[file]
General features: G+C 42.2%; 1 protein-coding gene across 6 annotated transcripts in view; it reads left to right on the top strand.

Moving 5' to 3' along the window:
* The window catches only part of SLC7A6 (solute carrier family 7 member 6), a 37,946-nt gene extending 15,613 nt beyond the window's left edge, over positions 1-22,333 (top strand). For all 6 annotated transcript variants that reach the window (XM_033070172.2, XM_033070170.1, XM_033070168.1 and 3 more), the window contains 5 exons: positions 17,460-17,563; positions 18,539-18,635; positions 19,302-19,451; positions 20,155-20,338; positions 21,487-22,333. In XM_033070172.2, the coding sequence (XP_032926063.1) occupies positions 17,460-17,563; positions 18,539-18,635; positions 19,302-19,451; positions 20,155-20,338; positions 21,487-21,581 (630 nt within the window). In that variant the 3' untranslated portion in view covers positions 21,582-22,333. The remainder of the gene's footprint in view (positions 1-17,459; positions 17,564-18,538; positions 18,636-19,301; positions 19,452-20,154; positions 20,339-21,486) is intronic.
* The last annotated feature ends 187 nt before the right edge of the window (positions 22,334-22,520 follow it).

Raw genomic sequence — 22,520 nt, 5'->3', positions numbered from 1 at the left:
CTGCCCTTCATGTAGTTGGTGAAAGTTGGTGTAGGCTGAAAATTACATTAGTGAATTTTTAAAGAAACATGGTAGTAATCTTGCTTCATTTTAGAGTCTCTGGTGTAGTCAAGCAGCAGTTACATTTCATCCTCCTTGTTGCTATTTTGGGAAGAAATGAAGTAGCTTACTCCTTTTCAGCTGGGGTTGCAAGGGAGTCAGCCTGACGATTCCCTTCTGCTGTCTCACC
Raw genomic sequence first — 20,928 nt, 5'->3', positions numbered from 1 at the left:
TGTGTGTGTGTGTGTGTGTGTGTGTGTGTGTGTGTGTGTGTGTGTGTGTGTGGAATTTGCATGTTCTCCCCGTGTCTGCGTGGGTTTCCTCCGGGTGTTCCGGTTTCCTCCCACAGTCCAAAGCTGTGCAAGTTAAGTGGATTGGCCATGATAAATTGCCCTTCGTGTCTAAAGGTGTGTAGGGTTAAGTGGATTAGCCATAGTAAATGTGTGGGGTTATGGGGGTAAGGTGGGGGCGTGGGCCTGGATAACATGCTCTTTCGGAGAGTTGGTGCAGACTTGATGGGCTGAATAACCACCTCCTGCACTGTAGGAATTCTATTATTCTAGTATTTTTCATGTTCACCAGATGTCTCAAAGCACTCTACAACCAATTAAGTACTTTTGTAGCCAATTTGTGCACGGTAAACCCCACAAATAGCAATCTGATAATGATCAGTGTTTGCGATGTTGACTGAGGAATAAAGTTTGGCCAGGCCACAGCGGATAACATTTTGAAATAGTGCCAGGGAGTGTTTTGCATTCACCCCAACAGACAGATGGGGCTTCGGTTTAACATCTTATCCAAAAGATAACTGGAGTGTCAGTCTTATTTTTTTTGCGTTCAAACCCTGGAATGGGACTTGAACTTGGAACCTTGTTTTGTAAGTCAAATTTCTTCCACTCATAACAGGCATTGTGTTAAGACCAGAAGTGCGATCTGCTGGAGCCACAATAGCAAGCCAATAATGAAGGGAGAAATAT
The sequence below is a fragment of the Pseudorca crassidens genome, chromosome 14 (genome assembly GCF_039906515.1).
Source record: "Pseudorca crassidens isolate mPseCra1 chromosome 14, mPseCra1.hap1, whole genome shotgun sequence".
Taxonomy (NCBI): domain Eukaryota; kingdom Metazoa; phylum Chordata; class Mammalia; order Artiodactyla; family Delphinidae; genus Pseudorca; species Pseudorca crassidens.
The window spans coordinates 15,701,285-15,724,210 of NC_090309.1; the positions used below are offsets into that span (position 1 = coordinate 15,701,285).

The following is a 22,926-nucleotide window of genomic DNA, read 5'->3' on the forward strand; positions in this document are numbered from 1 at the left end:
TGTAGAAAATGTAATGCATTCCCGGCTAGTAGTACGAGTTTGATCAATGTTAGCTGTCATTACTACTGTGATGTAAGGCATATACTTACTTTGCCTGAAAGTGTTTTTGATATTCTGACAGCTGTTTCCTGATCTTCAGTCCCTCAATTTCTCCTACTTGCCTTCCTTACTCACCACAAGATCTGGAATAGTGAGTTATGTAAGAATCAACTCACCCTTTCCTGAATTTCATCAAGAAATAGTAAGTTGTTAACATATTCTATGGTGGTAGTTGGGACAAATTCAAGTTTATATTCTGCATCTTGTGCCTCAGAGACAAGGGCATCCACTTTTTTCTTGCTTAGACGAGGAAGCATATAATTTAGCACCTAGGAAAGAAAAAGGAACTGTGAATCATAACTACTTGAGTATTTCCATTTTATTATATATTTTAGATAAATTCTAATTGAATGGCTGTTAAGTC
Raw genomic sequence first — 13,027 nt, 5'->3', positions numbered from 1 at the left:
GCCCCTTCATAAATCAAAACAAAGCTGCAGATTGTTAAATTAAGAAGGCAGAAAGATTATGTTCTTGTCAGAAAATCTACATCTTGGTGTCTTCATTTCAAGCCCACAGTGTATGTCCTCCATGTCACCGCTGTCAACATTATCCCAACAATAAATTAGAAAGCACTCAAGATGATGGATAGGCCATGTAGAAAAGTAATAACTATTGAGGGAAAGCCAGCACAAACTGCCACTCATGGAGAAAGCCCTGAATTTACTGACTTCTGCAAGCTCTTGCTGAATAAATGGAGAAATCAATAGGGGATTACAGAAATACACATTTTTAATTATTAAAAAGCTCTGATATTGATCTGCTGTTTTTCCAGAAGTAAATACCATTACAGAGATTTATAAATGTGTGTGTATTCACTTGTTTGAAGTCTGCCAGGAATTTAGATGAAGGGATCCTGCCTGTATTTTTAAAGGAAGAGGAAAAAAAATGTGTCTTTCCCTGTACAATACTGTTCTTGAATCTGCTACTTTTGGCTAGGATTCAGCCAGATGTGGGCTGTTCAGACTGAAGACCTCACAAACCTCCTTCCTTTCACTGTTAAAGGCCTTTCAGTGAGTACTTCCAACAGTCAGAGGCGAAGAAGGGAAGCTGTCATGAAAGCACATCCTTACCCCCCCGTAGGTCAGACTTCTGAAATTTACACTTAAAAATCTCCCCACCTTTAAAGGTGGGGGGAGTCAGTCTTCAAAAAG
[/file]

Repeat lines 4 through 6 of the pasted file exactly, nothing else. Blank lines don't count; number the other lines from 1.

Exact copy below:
* The last annotated feature ends 187 nt before the right edge of the window (positions 22,334-22,520 follow it).

Raw genomic sequence — 22,520 nt, 5'->3', positions numbered from 1 at the left:
CTGCCCTTCATGTAGTTGGTGAAAGTTGGTGTAGGCTGAAAATTACATTAGTGAATTTTTAAAGAAACATGGTAGTAATCTTGCTTCATTTTAGAGTCTCTGGTGTAGTCAAGCAGCAGTTACATTTCATCCTCCTTGTTGCTATTTTGGGAAGAAATGAAGTAGCTTACTCCTTTTCAGCTGGGGTTGCAAGGGAGTCAGCCTGACGATTCCCTTCTGCTGTCTCACC